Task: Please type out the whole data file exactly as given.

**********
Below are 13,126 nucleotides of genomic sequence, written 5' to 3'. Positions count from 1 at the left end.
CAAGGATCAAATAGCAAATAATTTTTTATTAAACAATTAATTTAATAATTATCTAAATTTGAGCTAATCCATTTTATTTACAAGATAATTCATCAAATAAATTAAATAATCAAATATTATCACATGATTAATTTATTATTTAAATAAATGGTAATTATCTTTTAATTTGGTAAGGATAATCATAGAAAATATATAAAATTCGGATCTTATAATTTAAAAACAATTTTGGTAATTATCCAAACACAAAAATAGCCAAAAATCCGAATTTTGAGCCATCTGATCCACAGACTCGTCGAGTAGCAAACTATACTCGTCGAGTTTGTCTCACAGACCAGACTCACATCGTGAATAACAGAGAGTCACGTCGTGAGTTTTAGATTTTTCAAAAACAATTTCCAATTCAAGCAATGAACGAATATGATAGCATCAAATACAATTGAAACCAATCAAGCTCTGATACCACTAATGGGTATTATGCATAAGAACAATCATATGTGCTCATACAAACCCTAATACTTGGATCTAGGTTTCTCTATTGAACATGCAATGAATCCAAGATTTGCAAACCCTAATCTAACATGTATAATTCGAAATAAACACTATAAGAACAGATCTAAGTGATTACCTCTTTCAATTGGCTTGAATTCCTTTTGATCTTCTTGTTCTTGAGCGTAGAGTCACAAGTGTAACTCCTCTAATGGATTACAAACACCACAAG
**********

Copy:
Below are 13,126 nucleotides of genomic sequence, written 5' to 3'. Positions count from 1 at the left end.
CAAGGATCAAATAGCAAATAATTTTTTATTAAACAATTAATTTAATAATTATCTAAATTTGAGCTAATCCATTTTATTTACAAGATAATTCATCAAATAAATTAAATAATCAAATATTATCACATGATTAATTTATTATTTAAATAAATGGTAATTATCTTTTAATTTGGTAAGGATAATCATAGAAAATATATAAAATTCGGATCTTATAATTTAAAAACAATTTTGGTAATTATCCAAACACAAAAATAGCCAAAAATCCGAATTTTGAGCCATCTGATCCACAGACTCGTCGAGTAGCAAACTATACTCGTCGAGTTTGTCTCACAGACCAGACTCACATCGTGAATAACAGAGAGTCACGTCGTGAGTTTTAGATTTTTCAAAAACAATTTCCAATTCAAGCAATGAACGAATATGATAGCATCAAATACAATTGAAACCAATCAAGCTCTGATACCACTAATGGGTATTATGCATAAGAACAATCATATGTGCTCATACAAACCCTAATACTTGGATCTAGGTTTCTCTATTGAACATGCAATGAATCCAAGATTTGCAAACCCTAATCTAACATGTATAATTCGAAATAAACACTATAAGAACAGATCTAAGTGATTACCTCTTTCAATTGGCTTGAATTCCTTTTGATCTTCTTGTTCTTGAGCGTAGAGTCACAAGTGTAACTCCTCTAATGGATTACAAACACCACAAG